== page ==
Patting my back, Colin smiled. “This might be a good time to get that wood.”

“Yeah, that’s a brilliant idea. Go do it. My work here is done.”


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I have two short stories on Amazon.  They are quite different from one another, but I, of course, like them both.  I am including the direct links to these…each is $.99.  If you read one or both, an honest review would be greatly appreciated by me and other potential readers.  You don’t have to post reviews under your real name, in case you are wondering.  I won’t be able to hunt you down and accost you if you write anything negative.  I really do want honest opinions.  Strangers in the Woods is also on Smashwords in case you don’t have the free Kindle app, and I hope to add The Man on the Corner to Smashwords soon.  Just FYI, on every Amazon page, there is a link for the free Kindle app which you can put on any electronic device you have.

When you open the links, you can read a preview of each story for free.

Strangers in the Woods:   http://www.amazon.com/Strangers-Woods-Suddenly-youre-alone-ebook/dp/B00RPXWM74/ref=sr_1_2?ie=UTF8&qid=1424149900&sr=8-2&keywords=strangers+in+the+woods

The Man on the Cornerhttp://www.amazon.com/Man-Corner-Does-anyone-remember-ebook/dp/B00TOULRCM/ref=sr_1_4?ie=UTF8&qid=1424320938&sr=8-4&keywords=the+man+on+the+corner

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Hello everyone,

Starting the New Year with a short story posting on Amazon…my first foray into e-publishing.  Thought I would begin with something small before tackling my book, which was wise, as I had trouble with the formatting and had a friend help me fix the spacing.  Upon his advice, I bought a small Kindle “how to” book explaining the ins and outs of formatting, etc.  They tell you to simply download a Word document, which, while looking perfect in Word, becomes something strange and unrecognizable when you preview in electronic format.

The story is $.99 on Amazon and will also soon be (I hope) on Smashwords.  If you do buy and read it and have time to post a review, that would be wonderful.  Whether you hate it or love it, or are as indifferent as a wet noodle, honest reviews will help me.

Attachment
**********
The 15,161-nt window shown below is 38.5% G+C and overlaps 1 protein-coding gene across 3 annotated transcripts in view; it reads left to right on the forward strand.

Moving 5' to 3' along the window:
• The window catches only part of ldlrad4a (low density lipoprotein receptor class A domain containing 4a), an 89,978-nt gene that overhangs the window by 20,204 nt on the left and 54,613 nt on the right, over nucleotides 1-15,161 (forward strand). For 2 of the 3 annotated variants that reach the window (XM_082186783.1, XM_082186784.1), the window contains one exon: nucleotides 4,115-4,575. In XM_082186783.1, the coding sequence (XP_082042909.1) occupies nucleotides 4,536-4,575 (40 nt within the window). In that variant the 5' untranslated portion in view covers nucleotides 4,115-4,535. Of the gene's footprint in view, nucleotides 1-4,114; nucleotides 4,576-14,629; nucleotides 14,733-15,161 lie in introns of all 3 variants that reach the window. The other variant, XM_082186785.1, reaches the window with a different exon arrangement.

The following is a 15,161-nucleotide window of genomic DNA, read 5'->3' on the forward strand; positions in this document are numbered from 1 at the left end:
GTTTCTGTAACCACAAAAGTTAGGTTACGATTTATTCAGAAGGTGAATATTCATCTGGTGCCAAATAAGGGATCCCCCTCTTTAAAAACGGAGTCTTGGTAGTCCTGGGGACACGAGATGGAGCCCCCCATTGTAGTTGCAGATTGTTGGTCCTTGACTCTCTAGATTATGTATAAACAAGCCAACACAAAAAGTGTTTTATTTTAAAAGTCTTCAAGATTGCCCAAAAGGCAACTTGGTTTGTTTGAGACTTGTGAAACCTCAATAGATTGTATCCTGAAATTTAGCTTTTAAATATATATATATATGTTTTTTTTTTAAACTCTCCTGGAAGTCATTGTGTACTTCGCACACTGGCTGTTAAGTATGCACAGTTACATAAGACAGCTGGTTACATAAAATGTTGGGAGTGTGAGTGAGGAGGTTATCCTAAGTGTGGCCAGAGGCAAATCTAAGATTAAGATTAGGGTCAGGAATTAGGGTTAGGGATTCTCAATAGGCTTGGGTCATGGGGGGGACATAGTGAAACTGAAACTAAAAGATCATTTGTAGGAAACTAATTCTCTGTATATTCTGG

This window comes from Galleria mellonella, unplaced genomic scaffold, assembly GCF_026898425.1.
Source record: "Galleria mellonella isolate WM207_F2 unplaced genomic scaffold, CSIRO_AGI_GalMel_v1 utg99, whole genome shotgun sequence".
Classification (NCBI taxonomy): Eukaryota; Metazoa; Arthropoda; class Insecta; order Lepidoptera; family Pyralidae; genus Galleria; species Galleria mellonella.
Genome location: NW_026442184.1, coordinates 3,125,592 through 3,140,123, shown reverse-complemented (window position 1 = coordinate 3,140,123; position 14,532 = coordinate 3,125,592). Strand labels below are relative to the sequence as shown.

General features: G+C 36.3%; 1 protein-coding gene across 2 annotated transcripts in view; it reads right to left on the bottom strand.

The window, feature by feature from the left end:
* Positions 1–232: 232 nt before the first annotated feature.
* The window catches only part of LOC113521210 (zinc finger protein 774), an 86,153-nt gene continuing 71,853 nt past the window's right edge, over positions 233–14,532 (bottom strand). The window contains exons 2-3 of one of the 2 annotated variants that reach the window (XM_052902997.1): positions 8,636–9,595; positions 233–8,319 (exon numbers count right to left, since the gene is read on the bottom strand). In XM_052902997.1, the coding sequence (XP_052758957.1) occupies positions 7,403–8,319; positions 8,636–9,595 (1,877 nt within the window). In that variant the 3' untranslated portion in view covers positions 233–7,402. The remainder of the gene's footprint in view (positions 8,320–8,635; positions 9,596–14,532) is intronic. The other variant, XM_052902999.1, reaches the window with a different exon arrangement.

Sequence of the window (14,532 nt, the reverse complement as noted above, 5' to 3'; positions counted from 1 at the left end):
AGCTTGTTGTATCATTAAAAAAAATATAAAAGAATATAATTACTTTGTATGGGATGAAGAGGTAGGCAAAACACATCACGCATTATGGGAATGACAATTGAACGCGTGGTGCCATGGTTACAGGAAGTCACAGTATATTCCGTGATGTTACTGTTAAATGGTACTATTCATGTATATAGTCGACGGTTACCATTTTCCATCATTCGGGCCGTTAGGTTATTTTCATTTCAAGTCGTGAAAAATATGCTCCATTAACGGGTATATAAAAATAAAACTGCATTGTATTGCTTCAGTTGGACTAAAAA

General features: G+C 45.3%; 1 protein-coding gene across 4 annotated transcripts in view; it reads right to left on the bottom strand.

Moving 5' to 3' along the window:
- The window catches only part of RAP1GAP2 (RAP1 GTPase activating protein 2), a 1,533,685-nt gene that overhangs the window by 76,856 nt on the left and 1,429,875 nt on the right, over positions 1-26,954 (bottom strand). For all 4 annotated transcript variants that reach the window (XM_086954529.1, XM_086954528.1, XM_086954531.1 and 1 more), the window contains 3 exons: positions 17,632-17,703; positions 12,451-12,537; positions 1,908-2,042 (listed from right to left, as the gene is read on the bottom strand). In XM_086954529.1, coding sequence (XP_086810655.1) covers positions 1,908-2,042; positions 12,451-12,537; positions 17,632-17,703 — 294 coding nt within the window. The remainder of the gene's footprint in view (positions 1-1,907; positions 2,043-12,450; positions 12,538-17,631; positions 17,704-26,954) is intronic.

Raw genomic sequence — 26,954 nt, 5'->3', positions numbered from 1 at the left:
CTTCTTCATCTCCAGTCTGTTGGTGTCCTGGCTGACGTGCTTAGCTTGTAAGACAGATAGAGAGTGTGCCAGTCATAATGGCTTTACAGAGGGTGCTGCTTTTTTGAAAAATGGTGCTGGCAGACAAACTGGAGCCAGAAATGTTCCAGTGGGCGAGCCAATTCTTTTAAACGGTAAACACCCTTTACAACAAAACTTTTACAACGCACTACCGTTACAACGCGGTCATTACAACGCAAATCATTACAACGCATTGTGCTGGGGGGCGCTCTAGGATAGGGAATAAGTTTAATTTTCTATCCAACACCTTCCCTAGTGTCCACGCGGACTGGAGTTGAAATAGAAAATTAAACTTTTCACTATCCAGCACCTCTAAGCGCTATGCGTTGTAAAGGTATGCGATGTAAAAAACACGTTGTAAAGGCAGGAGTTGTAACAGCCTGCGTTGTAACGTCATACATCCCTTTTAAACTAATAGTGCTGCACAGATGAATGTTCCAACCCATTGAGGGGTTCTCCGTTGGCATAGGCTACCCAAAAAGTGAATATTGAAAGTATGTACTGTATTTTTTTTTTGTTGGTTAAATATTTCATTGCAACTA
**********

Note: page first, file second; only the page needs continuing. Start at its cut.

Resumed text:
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“Wanna see my boobs?”

“Not right now.” I put down her bag and glance up to see Clarice’s face stricken with disappointment. “Later,” I promise her. “You should lie down and rest. I’ll make us some lunch.”

As she meanders toward the sofa, I escape to the kitchen and begin making as much noise as possible in case she is inclined to continue conversing with me. I do hear her call my name twice, “Maggie?  Maggie?” She stops, convinced I haven’t heard.

I think Peace at last. Thank God Almighty. I’m happy for her, but I’ve heard enough about boobs to last a lifetime. Before Clarice’s obsession with her unequally sized orbs, I thought of breasts as simply a body part, not an accessory which had to be worn and displayed in any particular fashion. Of course, I’ve been known to wear mismatched earrings just for fun.

It was all Jerk Jack’s fault. That is officially his name forevermore – Jerk Jack. Clarice dated him briefly, albeit long enough to provide him with an opportunity to laugh at her physical uniqueness. He coined the phrase “Clarice’s out of whack rack”, which amused no one but him. Clarice started saving for surgery the week she dumped him. She spent months researching her options and locating the most sought after plastic surgeon. She was fixated with her breast asymmetry, the surgical options…enlarge the left or reduce the right…and daydreamed non-stop how perfect she would look after.

We had been friends for years, and I wanted to be supportive, but as her roommate, I was a captive audience to every ‘boob’ thought that popped into her head. After six months, I wanted to sell a vital organ to provide the remaining monetary shortfall and whisk her off to the hospital – stat. Thank God, her mother finally came through and slipped her $3,000 in an envelope over lunch with us one day a month ago. When Clarice hurried to the restaurant’s ladies room…I’m sure to look at her bosom…this dear, sweet woman whispered to me, “Maggie, I’ll be so happy when this is over.”

And so now it was. I had picked her up at the hospital this morning, and she was unexpectedly quiet on the drive home. Drugs ― gotta love em.

I peek into our living room and think she is sleeping. Lunch is ready and as I’m wondering what to do, she has sensed my presence and speaks. “I’m awake, and I’m hungry.” I feel guilty for thinking ― an entire sentence without the b-word in it. This is progress. She shuffles after me to the table. “Grilled cheese and tomato soup, my favorite. Thanks, Maggie.” I know it’s her favorite. She likes to dunk her sandwich. We concentrate on eating. “Is it true we’re getting snow tomorrow?” she asks.

This question takes me by surprise. “I did hear that. We’ll have to check the weather channel.”

“Snow would be great”, she says, before reconsidering. “I’m sorry. I know you have to work in the morning.”

“No, I actually don’t. I took off to take care of you.”

“But, you took off today.”

“Are you anxious to get rid of me?”

“Never, and I appreciate it. If it snows, we can drink hot chocolate and read all day.”